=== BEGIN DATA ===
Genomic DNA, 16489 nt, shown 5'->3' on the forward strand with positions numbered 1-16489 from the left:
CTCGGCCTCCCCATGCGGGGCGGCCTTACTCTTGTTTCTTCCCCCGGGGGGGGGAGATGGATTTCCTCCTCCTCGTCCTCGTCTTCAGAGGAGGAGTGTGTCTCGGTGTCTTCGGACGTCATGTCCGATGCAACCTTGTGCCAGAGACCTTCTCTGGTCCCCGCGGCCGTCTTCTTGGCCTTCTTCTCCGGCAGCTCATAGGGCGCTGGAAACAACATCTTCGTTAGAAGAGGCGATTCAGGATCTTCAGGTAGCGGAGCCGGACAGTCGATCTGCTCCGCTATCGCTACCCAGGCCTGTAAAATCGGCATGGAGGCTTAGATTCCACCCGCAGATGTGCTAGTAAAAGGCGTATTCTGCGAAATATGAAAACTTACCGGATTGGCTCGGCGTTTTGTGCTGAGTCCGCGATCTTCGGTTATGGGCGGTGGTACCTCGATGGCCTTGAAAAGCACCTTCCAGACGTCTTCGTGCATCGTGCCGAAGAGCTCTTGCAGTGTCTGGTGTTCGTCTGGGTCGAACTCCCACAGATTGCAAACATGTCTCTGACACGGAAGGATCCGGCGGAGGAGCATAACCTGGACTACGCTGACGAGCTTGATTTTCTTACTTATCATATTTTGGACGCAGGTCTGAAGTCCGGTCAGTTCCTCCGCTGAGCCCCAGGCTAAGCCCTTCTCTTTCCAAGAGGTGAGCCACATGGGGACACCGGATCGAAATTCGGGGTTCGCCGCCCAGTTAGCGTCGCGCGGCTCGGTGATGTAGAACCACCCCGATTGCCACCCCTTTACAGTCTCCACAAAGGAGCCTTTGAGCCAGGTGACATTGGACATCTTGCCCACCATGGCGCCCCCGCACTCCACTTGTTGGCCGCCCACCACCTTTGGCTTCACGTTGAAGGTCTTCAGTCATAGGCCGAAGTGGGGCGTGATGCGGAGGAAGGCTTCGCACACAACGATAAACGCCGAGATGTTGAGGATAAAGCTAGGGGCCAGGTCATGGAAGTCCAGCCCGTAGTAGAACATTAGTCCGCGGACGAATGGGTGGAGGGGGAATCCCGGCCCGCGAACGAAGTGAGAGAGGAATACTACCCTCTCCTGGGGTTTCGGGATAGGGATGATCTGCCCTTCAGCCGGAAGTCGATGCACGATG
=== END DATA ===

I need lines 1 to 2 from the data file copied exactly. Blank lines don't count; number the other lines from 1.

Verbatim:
Genomic DNA, 16489 nt, shown 5'->3' on the forward strand with positions numbered 1-16489 from the left:
CTCGGCCTCCCCATGCGGGGCGGCCTTACTCTTGTTTCTTCCCCCGGGGGGGGGAGATGGATTTCCTCCTCCTCGTCCTCGTCTTCAGAGGAGGAGTGTGTCTCGGTGTCTTCGGACGTCATGTCCGATGCAACCTTGTGCCAGAGACCTTCTCTGGTCCCCGCGGCCGTCTTCTTGGCCTTCTTCTCCGGCAGCTCATAGGGCGCTGGAAACAACATCTTCGTTAGAAGAGGCGATTCAGGATCTTCAGGTAGCGGAGCCGGACAGTCGATCTGCTCCGCTATCGCTACCCAGGCCTGTAAAATCGGCATGGAGGCTTAGATTCCACCCGCAGATGTGCTAGTAAAAGGCGTATTCTGCGAAATATGAAAACTTACCGGATTGGCTCGGCGTTTTGTGCTGAGTCCGCGATCTTCGGTTATGGGCGGTGGTACCTCGATGGCCTTGAAAAGCACCTTCCAGACGTCTTCGTGCATCGTGCCGAAGAGCTCTTGCAGTGTCTGGTGTTCGTCTGGGTCGAACTCCCACAGATTGCAAACATGTCTCTGACACGGAAGGATCCGGCGGAGGAGCATAACCTGGACTACGCTGACGAGCTTGATTTTCTTACTTATCATATTTTGGACGCAGGTCTGAAGTCCGGTCAGTTCCTCCGCTGAGCCCCAGGCTAAGCCCTTCTCTTTCCAAGAGGTGAGCCACATGGGGACACCGGATCGAAATTCGGGGTTCGCCGCCCAGTTAGCGTCGCGCGGCTCGGTGATGTAGAACCACCCCGATTGCCACCCCTTTACAGTCTCCACAAAGGAGCCTTTGAGCCAGGTGACATTGGACATCTTGCCCACCATGGCGCCCCCGCACTCCACTTGTTGGCCGCCCACCACCTTTGGCTTCACGTTGAAGGTCTTCAGTCATAGGCCGAAGTGGGGCGTGATGCGGAGGAAGGCTTCGCACACAACGATAAACGCCGAGATGTTGAGGATAAAGCTAGGGGCCAGGTCATGGAAGTCCAGCCCGTAGTAGAACATTAGTCCGCGGACGAATGGGTGGAGGGGGAATCCCGGCCCGCGAACGAAGTGAGAGAGGAATACTACCCTCTCCTGGGGTTTCGGGATAGGGATGATCTGCCCTTCAGCCGGAAGTCGATGCACGATG